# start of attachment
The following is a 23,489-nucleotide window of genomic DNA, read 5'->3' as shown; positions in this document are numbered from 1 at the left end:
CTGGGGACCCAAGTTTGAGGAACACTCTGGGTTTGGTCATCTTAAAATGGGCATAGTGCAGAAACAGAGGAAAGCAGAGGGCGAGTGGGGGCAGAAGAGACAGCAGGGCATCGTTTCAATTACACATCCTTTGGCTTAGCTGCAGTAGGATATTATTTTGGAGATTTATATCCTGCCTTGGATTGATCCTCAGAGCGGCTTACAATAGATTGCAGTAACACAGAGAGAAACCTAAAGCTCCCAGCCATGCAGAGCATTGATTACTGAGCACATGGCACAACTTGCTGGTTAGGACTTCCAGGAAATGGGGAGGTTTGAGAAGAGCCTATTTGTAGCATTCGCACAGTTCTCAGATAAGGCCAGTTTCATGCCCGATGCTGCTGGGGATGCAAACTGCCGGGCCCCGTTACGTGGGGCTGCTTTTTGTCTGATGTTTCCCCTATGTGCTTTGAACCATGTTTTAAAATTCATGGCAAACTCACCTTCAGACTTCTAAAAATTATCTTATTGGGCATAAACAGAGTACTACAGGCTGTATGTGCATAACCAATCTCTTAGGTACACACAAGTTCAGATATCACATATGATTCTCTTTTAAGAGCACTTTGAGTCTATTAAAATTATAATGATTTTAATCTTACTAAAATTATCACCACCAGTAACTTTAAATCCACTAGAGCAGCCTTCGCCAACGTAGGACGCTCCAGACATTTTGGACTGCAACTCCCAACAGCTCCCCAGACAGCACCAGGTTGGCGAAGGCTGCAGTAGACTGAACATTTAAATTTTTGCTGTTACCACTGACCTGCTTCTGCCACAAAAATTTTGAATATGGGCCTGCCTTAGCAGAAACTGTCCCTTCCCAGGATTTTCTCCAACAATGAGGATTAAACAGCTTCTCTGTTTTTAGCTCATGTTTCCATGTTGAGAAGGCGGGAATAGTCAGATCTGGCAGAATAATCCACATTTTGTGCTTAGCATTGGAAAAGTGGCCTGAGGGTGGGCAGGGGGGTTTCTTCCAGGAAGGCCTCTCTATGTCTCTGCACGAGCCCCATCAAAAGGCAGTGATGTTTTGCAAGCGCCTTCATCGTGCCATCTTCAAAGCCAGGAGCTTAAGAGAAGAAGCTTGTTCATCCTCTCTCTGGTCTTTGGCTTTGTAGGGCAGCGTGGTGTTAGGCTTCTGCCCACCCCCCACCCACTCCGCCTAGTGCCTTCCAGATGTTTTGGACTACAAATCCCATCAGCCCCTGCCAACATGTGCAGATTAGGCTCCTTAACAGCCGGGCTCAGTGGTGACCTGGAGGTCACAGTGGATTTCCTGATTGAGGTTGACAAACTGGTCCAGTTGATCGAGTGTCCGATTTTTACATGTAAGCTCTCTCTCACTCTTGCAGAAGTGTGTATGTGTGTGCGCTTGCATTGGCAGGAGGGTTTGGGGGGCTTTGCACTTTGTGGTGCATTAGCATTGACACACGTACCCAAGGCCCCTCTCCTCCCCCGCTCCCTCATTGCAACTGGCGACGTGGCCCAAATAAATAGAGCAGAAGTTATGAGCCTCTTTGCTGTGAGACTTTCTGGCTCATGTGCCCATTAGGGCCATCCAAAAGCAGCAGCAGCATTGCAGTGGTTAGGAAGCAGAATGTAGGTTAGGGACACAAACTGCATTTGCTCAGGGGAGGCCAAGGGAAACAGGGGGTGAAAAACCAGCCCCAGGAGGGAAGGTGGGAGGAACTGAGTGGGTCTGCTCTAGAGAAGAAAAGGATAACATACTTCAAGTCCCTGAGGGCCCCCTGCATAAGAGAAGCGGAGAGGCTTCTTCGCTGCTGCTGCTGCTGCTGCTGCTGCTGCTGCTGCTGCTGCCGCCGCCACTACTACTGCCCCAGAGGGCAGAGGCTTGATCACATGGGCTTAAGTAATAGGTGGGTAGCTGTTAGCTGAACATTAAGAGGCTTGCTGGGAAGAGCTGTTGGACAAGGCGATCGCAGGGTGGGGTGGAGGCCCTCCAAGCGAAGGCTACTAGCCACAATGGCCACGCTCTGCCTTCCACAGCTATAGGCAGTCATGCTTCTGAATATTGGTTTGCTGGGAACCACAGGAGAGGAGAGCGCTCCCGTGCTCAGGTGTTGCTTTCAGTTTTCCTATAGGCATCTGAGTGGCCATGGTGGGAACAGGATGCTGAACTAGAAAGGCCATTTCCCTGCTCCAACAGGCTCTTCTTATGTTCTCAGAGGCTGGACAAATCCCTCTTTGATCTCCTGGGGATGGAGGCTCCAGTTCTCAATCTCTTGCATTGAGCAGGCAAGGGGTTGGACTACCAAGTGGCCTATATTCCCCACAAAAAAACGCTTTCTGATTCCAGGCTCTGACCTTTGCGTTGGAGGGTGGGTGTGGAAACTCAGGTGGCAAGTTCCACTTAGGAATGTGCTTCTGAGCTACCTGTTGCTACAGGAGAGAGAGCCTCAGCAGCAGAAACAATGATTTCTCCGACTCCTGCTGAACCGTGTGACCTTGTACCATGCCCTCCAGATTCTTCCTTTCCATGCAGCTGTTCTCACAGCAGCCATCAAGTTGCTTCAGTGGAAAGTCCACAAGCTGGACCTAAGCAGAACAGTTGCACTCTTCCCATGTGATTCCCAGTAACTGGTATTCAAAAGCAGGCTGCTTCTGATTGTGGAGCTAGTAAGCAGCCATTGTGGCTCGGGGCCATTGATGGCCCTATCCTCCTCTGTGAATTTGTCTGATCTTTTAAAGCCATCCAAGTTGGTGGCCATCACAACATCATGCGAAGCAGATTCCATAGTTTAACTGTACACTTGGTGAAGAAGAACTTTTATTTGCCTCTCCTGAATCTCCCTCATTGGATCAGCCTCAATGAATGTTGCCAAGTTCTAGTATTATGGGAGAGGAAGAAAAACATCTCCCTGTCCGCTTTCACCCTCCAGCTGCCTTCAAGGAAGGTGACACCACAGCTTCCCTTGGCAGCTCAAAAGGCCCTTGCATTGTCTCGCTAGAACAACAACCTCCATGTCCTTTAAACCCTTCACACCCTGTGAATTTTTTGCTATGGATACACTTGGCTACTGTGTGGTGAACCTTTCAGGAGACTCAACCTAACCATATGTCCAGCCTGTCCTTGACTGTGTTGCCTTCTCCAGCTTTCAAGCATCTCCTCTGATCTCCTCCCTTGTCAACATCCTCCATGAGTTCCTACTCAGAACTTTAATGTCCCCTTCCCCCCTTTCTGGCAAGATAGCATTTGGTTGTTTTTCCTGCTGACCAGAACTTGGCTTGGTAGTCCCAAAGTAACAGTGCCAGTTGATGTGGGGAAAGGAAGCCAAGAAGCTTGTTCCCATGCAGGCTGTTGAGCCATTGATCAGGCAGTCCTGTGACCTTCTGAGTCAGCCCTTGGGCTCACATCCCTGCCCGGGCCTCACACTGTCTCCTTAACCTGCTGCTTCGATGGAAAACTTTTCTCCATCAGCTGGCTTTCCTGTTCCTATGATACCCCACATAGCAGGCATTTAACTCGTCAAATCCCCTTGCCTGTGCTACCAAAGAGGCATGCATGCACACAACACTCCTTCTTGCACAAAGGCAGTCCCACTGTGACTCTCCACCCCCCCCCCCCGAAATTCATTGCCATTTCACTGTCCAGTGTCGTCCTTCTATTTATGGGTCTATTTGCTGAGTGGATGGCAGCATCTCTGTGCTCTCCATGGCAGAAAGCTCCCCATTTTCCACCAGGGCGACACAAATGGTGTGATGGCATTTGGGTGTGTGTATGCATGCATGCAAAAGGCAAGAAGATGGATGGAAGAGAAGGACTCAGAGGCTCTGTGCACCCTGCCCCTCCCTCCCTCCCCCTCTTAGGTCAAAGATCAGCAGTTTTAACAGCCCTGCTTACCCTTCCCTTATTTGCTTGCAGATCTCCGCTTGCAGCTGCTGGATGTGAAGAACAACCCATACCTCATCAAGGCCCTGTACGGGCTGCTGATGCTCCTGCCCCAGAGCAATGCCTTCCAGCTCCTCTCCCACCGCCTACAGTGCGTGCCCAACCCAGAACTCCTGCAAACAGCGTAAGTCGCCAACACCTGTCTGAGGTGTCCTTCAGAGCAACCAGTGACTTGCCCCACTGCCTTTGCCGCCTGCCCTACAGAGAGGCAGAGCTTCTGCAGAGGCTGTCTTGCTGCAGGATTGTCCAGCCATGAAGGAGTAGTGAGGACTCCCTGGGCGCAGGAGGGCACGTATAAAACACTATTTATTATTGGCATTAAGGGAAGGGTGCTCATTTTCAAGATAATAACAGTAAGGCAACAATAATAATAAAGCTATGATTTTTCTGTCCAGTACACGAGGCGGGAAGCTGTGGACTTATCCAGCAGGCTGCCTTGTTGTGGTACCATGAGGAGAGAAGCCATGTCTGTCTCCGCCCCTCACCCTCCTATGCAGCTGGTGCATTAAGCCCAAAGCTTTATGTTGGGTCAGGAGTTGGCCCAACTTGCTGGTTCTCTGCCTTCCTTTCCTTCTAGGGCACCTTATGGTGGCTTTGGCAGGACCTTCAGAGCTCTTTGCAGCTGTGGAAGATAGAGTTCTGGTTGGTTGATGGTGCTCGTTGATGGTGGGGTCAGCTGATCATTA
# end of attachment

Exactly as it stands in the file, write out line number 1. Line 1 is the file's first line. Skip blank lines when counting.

The following is a 23,489-nucleotide window of genomic DNA, read 5'->3' as shown; positions in this document are numbered from 1 at the left end: